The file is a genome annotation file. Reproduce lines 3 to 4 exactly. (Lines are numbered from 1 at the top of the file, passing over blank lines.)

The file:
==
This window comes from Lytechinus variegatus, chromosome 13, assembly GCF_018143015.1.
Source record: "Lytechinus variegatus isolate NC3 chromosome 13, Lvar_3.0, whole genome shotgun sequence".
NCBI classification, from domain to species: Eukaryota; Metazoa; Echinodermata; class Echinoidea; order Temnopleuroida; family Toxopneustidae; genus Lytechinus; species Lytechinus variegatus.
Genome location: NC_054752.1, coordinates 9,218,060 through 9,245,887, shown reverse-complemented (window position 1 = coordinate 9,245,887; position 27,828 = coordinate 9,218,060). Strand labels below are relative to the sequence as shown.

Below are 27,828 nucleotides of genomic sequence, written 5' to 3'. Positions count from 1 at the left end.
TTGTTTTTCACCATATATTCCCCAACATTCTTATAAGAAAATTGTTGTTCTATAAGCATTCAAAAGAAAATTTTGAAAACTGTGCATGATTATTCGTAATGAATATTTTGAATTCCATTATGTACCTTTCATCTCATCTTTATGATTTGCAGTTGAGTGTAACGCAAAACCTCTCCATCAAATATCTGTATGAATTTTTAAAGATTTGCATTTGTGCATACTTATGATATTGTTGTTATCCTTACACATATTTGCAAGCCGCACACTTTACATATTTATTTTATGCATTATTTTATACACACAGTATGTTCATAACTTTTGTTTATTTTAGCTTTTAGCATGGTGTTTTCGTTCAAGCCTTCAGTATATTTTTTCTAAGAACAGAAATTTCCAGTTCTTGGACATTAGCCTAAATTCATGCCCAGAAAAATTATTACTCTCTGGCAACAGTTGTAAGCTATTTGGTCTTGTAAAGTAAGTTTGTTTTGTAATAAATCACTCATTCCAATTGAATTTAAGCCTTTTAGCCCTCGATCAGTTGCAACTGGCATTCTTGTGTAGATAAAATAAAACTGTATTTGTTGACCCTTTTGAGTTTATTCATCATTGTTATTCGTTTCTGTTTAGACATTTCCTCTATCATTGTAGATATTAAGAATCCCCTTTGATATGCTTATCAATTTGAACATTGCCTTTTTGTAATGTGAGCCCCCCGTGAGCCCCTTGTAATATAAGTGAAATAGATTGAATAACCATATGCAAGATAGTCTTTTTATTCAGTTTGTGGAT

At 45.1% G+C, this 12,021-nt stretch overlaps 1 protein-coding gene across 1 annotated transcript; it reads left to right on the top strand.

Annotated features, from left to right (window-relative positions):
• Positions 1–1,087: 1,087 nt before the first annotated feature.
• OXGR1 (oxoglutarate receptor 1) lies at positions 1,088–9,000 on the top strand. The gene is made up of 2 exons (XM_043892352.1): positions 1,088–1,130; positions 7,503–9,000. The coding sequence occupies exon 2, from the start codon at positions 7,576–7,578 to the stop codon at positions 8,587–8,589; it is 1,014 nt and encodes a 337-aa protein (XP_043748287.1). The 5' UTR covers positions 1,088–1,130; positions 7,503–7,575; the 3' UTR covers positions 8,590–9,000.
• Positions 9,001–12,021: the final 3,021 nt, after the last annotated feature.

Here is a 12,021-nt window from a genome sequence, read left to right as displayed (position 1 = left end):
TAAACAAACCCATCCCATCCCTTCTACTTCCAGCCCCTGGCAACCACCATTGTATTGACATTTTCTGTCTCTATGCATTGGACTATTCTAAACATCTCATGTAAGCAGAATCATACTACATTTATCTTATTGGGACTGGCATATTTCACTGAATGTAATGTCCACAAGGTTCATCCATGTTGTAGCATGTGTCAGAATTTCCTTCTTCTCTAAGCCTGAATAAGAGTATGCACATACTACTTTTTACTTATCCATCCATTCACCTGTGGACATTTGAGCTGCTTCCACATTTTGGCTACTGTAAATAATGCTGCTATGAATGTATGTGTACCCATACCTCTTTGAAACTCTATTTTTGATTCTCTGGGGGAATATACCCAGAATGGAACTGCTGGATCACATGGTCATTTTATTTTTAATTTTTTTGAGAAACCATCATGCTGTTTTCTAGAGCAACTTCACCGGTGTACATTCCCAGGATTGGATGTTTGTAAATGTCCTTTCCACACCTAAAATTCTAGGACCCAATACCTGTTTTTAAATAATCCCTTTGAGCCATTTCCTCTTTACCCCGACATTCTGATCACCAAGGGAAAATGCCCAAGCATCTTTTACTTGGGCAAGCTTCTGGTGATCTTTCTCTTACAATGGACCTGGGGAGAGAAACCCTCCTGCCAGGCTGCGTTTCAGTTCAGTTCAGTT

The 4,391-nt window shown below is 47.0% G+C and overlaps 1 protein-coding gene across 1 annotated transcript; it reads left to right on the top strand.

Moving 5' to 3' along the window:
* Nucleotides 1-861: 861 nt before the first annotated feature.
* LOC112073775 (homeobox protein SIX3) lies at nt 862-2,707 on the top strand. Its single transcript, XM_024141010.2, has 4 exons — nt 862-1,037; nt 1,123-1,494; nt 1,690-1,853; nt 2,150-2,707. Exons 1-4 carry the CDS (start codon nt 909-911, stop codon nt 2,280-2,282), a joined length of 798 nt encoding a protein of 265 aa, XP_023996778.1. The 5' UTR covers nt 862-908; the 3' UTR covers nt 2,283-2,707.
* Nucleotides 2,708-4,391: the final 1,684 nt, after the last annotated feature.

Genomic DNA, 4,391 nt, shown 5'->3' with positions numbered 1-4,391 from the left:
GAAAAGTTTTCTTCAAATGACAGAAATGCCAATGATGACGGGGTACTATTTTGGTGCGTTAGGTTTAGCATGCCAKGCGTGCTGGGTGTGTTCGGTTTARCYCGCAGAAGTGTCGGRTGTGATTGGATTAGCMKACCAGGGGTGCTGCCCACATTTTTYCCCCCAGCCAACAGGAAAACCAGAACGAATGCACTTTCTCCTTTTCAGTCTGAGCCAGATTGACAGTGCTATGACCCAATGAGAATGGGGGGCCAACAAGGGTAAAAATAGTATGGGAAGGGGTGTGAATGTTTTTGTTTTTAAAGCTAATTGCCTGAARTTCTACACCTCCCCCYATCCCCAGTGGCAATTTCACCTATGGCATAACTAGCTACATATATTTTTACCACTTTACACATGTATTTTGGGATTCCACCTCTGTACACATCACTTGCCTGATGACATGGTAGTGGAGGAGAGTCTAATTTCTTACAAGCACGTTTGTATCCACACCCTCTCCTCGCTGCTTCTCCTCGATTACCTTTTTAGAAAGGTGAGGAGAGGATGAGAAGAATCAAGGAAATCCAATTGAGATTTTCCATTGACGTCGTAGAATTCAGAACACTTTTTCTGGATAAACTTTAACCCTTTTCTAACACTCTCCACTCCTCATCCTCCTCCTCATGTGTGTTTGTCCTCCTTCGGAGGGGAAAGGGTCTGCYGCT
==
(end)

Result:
NCBI classification, from domain to species: Eukaryota; Metazoa; Echinodermata; class Echinoidea; order Temnopleuroida; family Toxopneustidae; genus Lytechinus; species Lytechinus variegatus.
Genome location: NC_054752.1, coordinates 9,218,060 through 9,245,887, shown reverse-complemented (window position 1 = coordinate 9,245,887; position 27,828 = coordinate 9,218,060). Strand labels below are relative to the sequence as shown.